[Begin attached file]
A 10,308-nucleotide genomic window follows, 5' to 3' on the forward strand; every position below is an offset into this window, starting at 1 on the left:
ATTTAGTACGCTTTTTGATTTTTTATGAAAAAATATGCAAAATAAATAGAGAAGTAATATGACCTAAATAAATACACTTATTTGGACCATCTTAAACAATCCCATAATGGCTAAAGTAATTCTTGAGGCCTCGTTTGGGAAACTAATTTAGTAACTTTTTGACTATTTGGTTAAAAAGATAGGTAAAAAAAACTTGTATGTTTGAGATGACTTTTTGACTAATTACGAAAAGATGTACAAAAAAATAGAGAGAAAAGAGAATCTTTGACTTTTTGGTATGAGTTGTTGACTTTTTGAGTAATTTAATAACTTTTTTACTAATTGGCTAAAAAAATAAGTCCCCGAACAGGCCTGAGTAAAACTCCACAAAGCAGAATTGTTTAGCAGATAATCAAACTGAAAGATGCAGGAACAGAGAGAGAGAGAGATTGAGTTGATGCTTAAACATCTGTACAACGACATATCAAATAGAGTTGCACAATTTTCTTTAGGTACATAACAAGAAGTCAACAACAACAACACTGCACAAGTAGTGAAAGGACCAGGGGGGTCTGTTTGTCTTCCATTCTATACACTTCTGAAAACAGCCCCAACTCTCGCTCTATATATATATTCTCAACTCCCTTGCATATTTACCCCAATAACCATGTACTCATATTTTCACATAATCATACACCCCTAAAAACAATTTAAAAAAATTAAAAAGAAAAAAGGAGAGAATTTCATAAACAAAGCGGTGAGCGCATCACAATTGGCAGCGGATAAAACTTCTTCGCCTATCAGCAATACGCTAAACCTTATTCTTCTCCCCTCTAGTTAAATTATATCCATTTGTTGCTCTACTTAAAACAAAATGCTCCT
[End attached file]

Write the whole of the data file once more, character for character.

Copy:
A 10,308-nucleotide genomic window follows, 5' to 3' on the forward strand; every position below is an offset into this window, starting at 1 on the left:
ATTTAGTACGCTTTTTGATTTTTTATGAAAAAATATGCAAAATAAATAGAGAAGTAATATGACCTAAATAAATACACTTATTTGGACCATCTTAAACAATCCCATAATGGCTAAAGTAATTCTTGAGGCCTCGTTTGGGAAACTAATTTAGTAACTTTTTGACTATTTGGTTAAAAAGATAGGTAAAAAAAACTTGTATGTTTGAGATGACTTTTTGACTAATTACGAAAAGATGTACAAAAAAATAGAGAGAAAAGAGAATCTTTGACTTTTTGGTATGAGTTGTTGACTTTTTGAGTAATTTAATAACTTTTTTACTAATTGGCTAAAAAAATAAGTCCCCGAACAGGCCTGAGTAAAACTCCACAAAGCAGAATTGTTTAGCAGATAATCAAACTGAAAGATGCAGGAACAGAGAGAGAGAGAGATTGAGTTGATGCTTAAACATCTGTACAACGACATATCAAATAGAGTTGCACAATTTTCTTTAGGTACATAACAAGAAGTCAACAACAACAACACTGCACAAGTAGTGAAAGGACCAGGGGGGTCTGTTTGTCTTCCATTCTATACACTTCTGAAAACAGCCCCAACTCTCGCTCTATATATATATTCTCAACTCCCTTGCATATTTACCCCAATAACCATGTACTCATATTTTCACATAATCATACACCCCTAAAAACAATTTAAAAAAATTAAAAAGAAAAAAGGAGAGAATTTCATAAACAAAGCGGTGAGCGCATCACAATTGGCAGCGGATAAAACTTCTTCGCCTATCAGCAATACGCTAAACCTTATTCTTCTCCCCTCTAGTTAAATTATATCCATTTGTTGCTCTACTTAAAACAAAATGCTCCT